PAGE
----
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Darwin Correspondence Project

From William Saunders   22 November 1877

Canada | London Ontario

Novr 22/77

Chas Darwin Esq

Dear Sir

I send you by todays mail a package of Plants which I trust will be of some interest to you as illustrating the effects of Hybridization. The package contains six plants—2 of Doolittle Black Cap—2 of Philadelphia and 2 Hybrids marked 70 and 72. The Doolittle Blk Cap is an improved variety of the American Black Raspberry Rubus occidentalis which originated in New York and propagates itself by rooting from the tips of the wood of the current year. The Philadelphia is a chance seedling of Rubus strigosus1 found wild in the county of Philadelphia Pa and propagates itself by suckers from the root. The fruit of the former is black, that of the latter red

In 1870 I operated on the flowers of the Doolittle Blk Cap with pollen from the Philadelphia and succeeded in ripening a number of seeds of this cross from which I obtained the following season 35 plants. As one object I had in view was the raising of hardy varieties I gave these young seedlings no protection in winter, hence six died from exposure. The 29 which survived were planted out on my farm and all have fruited. In every one there were plain evidences of intermixture in foliage and fruit, but all rooted at the tip and in three or four instances I have found a sucker thrown up from the roots as well at distances varying from 3 or 4 to 12 inches from the crown. As my primary object was the obtaining of valuable fruits I rejected all that were not promising in this respect and those I send you nos 70 and 72 are among the best. The fruit is intermediate both in color and flavor between that of the two parents, in fact when a berry of the Doolittle and Philadelphia is mixed together and compared with the Hybrids the taste is so identical that it is difficult to distinguish the one from the other. The berry of the hybrids may be called a purple cap; the stool which it sits on is intermediate in form between the Doolittle and Philadelphia, you will observe also that there is a difference in the character of the roots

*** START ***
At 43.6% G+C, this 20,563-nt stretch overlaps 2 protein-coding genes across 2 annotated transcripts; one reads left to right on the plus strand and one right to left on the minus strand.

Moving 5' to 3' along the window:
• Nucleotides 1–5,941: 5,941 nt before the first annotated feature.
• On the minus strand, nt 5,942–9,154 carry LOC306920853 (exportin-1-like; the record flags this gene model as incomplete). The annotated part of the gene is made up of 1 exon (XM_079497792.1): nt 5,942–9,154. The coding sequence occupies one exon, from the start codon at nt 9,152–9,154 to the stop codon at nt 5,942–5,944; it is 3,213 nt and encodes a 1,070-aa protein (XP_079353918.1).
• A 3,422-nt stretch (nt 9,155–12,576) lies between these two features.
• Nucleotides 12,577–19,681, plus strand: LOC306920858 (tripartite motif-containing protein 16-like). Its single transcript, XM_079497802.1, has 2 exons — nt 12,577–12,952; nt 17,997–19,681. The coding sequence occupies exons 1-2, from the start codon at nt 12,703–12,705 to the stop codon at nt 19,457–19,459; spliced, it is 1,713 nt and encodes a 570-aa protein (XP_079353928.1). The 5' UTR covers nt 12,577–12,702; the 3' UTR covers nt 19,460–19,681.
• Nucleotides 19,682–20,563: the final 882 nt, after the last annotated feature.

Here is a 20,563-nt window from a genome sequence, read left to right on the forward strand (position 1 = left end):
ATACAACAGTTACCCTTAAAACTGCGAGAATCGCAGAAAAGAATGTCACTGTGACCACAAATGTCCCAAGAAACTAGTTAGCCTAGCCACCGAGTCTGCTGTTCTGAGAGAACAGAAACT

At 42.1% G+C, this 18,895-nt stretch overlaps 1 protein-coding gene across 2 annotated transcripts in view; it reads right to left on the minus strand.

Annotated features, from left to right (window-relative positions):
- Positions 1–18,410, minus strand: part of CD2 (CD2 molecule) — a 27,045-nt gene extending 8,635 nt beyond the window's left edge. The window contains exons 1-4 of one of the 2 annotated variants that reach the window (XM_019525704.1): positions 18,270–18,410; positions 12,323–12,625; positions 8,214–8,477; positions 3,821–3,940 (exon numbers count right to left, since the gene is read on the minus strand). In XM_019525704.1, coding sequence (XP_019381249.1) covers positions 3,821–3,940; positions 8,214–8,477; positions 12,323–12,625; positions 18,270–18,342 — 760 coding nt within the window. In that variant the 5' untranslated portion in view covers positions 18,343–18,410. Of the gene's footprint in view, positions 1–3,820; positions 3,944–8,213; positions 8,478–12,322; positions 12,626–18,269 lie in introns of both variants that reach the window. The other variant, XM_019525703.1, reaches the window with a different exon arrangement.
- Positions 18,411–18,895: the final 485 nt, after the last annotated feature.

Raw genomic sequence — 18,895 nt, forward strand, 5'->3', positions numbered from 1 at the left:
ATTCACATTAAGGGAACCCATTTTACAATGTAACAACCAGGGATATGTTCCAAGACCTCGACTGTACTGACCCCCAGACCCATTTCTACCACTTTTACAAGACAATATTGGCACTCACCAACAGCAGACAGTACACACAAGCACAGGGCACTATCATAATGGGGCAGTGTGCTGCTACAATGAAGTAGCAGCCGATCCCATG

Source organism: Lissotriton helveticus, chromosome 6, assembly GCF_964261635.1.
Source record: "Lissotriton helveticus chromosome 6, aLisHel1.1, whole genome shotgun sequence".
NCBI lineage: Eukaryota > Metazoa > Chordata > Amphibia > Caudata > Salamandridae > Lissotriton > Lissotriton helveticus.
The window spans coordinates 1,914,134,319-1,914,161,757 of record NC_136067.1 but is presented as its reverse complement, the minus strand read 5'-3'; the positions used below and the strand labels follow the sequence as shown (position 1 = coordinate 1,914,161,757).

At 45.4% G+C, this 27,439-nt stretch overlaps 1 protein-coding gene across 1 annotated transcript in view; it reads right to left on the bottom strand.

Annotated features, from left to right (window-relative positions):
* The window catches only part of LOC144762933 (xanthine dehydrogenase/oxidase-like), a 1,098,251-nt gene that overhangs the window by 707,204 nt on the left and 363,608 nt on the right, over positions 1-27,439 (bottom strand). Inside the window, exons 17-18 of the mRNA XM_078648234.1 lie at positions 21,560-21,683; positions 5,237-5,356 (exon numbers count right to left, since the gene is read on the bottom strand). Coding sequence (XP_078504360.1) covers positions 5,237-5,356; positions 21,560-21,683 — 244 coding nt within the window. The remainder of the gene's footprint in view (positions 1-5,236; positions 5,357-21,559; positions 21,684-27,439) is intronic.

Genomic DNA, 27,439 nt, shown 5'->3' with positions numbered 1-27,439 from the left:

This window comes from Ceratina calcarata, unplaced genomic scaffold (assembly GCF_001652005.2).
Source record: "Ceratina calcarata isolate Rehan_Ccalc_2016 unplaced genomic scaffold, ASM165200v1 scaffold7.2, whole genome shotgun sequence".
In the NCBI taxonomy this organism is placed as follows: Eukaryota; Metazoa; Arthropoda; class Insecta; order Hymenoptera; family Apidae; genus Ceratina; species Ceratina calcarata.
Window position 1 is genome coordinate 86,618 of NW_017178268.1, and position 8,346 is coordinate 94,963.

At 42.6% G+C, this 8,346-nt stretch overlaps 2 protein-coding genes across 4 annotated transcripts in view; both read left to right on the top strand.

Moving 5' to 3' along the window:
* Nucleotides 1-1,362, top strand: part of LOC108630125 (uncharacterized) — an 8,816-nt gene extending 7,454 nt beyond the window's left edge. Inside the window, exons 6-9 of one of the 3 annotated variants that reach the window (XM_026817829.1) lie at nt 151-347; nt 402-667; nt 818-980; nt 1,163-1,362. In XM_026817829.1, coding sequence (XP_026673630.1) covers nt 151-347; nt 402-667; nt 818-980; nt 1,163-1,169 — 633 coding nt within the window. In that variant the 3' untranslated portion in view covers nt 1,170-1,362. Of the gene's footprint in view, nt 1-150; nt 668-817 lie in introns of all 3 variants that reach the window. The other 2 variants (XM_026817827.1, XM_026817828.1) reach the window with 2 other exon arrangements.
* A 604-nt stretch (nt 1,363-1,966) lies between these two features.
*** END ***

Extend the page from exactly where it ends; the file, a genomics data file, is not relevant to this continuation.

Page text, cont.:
These new fruits will I believe prove valuable being very hardy and wonderfully prolific. The only difficulty in the way of their general introduction is that they are somewhat difficult to propagate—they do not root readily from the tips and sucker very rarely. A friend of mine who is trying to grow them for me has partly got over this difficulty by burying the new wood in the fall an inch or two below the surface when he finds the following spring that each bud sends up a small fruiting branch and at the base of each of these a cluster of roots is formed

I send you also some reports of the commissioner of agriculture for Ontario for 1872 and 1873 in which you will find further details in regard to this matter on the pages where you will find leaves turned down. You may possibly find other details which will interest you in the Report for 1872 in my paper “Experiments in Hybridizing”2

From our mutual friend the late B. D. Walsh of Illinois and also from C. V. Riley of Missouri I have heard of your kind courtesy which may be given as one reason why I have ventured thus to trespass on your time which I know must be extremely valuable

Yours very respectfully | Wm Saunders


Rubus strigosus is a synonym of R. sachalinensis var. sachalinensis.
CD’s copy of the 1872 report is in the Darwin Library–Down; his copy of the 1873 report has not been found. In the report of 1873, there was an account of a visit to Saunders’s fruit farm, including a discussion of his Doolittle–Philadelphia hybrids (Beadle et al. 1873, pp. 258–9). The paper on hybridity is Saunders 1872.


Sends plant specimens of a hybrid he has raised by crossing two species of Rubus. Describes procedure by which he obtained them. Cites his paper on hybridisation.

Letter details

Letter no.
William Saunders
Charles Robert Darwin
Sent from
London, Ontario
Source of text
DAR 177: 39
Physical description

Please cite as

Darwin Correspondence Project, “Letter no. 11248,” accessed on 27 September 2021,